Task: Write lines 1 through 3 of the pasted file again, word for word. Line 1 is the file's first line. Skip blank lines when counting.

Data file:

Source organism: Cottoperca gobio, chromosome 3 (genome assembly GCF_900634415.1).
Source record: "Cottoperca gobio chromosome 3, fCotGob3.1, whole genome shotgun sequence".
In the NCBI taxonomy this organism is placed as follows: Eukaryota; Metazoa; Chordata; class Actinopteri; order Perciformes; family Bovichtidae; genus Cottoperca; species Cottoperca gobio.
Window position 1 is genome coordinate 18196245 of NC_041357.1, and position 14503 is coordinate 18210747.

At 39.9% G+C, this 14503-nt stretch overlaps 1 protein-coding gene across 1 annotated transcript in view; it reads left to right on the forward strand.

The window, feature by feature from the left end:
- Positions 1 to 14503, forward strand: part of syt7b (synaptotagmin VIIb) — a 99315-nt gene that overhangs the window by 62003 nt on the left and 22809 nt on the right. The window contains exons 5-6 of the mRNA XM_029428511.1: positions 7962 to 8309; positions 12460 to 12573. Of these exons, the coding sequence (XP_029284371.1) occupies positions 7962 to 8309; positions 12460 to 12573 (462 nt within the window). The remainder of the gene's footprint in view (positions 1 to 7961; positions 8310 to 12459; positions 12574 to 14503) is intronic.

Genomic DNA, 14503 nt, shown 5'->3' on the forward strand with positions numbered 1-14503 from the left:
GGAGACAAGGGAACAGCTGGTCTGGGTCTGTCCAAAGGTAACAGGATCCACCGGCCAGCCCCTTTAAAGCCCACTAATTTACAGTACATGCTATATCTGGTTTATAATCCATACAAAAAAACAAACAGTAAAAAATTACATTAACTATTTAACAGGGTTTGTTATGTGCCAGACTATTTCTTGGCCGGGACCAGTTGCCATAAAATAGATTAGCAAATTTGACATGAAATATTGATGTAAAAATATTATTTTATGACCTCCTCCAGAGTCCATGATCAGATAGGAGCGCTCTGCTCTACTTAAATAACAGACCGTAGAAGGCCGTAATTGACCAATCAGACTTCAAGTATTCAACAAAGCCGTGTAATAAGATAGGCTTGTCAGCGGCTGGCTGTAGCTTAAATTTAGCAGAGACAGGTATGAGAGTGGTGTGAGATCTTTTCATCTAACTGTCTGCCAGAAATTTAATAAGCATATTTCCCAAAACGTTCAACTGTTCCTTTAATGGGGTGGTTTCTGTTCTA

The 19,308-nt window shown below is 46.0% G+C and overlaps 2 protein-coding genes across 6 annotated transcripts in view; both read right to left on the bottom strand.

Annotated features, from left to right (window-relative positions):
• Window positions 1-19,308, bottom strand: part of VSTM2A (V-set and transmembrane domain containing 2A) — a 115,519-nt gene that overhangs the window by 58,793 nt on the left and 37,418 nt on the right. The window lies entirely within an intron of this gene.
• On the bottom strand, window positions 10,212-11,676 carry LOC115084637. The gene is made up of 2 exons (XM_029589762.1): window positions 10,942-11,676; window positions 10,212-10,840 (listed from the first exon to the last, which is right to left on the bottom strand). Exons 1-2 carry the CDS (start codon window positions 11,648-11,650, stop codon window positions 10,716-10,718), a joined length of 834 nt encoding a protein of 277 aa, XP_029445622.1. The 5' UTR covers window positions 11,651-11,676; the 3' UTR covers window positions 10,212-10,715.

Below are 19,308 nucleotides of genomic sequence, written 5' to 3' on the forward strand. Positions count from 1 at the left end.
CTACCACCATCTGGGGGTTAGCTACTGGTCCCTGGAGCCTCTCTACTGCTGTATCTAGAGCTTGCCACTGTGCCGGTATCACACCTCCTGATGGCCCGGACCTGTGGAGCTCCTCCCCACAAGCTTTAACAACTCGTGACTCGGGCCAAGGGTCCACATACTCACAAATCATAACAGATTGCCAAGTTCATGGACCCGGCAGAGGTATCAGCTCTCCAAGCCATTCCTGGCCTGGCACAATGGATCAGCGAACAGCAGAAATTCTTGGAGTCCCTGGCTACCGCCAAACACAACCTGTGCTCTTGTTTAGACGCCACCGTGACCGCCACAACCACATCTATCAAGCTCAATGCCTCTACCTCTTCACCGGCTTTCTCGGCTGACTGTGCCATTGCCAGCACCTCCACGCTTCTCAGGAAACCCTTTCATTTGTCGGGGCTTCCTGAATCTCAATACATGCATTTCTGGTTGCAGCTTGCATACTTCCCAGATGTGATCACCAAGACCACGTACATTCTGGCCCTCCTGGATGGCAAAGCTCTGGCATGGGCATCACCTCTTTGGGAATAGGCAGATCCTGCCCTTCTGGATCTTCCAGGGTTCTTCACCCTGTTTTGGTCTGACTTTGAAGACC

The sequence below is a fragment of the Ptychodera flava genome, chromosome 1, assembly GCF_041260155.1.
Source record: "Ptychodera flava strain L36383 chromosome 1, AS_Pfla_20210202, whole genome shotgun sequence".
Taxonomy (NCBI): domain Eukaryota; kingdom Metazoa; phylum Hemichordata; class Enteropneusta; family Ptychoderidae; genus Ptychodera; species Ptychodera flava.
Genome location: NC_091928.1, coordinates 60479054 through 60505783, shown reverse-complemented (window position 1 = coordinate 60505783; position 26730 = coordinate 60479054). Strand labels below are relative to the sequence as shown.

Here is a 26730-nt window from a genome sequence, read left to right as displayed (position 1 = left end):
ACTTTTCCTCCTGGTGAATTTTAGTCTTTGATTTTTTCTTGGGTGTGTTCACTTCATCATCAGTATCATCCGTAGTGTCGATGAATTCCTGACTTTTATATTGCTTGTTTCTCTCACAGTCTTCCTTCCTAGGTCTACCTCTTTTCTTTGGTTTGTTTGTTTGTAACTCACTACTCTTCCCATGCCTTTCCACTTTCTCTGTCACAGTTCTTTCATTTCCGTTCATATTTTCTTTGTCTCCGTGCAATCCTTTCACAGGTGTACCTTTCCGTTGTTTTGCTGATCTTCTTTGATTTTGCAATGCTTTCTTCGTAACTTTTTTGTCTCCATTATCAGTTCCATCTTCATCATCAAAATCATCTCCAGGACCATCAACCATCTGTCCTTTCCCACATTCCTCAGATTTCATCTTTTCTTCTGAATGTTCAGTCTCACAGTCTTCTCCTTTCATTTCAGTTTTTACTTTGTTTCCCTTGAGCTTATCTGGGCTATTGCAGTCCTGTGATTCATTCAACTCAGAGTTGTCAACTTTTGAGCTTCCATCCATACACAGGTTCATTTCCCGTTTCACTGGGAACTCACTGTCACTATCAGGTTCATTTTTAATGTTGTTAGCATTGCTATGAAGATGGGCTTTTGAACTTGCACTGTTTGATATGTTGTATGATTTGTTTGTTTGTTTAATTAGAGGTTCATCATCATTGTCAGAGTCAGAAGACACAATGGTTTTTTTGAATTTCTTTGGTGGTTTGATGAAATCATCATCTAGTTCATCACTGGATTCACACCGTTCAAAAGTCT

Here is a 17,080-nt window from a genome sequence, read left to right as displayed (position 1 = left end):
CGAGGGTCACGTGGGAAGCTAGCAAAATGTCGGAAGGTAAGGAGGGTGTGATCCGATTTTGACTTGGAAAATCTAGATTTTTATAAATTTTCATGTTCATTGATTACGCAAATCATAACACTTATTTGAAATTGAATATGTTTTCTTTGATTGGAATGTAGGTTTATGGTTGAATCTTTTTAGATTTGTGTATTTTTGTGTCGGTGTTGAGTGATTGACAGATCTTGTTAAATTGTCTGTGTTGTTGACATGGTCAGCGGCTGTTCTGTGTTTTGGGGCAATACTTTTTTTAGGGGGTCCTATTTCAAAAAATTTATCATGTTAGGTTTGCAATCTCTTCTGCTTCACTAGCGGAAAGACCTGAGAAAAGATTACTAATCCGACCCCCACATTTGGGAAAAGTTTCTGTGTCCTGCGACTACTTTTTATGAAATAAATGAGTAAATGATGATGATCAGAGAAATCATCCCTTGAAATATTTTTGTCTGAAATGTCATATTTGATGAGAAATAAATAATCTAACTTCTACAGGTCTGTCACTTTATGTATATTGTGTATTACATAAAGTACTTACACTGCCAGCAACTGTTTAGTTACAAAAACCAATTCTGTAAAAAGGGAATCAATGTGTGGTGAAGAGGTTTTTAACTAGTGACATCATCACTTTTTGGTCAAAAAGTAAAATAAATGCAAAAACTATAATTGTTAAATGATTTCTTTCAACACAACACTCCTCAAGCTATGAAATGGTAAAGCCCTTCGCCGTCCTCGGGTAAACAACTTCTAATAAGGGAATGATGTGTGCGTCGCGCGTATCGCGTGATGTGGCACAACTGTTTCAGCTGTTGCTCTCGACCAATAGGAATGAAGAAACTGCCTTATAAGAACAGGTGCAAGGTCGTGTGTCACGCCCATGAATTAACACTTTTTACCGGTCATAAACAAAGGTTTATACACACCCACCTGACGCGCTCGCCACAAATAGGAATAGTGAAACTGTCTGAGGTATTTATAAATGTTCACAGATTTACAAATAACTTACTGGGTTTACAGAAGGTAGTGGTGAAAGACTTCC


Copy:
Source organism: Cottoperca gobio, chromosome 3 (genome assembly GCF_900634415.1).
Source record: "Cottoperca gobio chromosome 3, fCotGob3.1, whole genome shotgun sequence".
In the NCBI taxonomy this organism is placed as follows: Eukaryota; Metazoa; Chordata; class Actinopteri; order Perciformes; family Bovichtidae; genus Cottoperca; species Cottoperca gobio.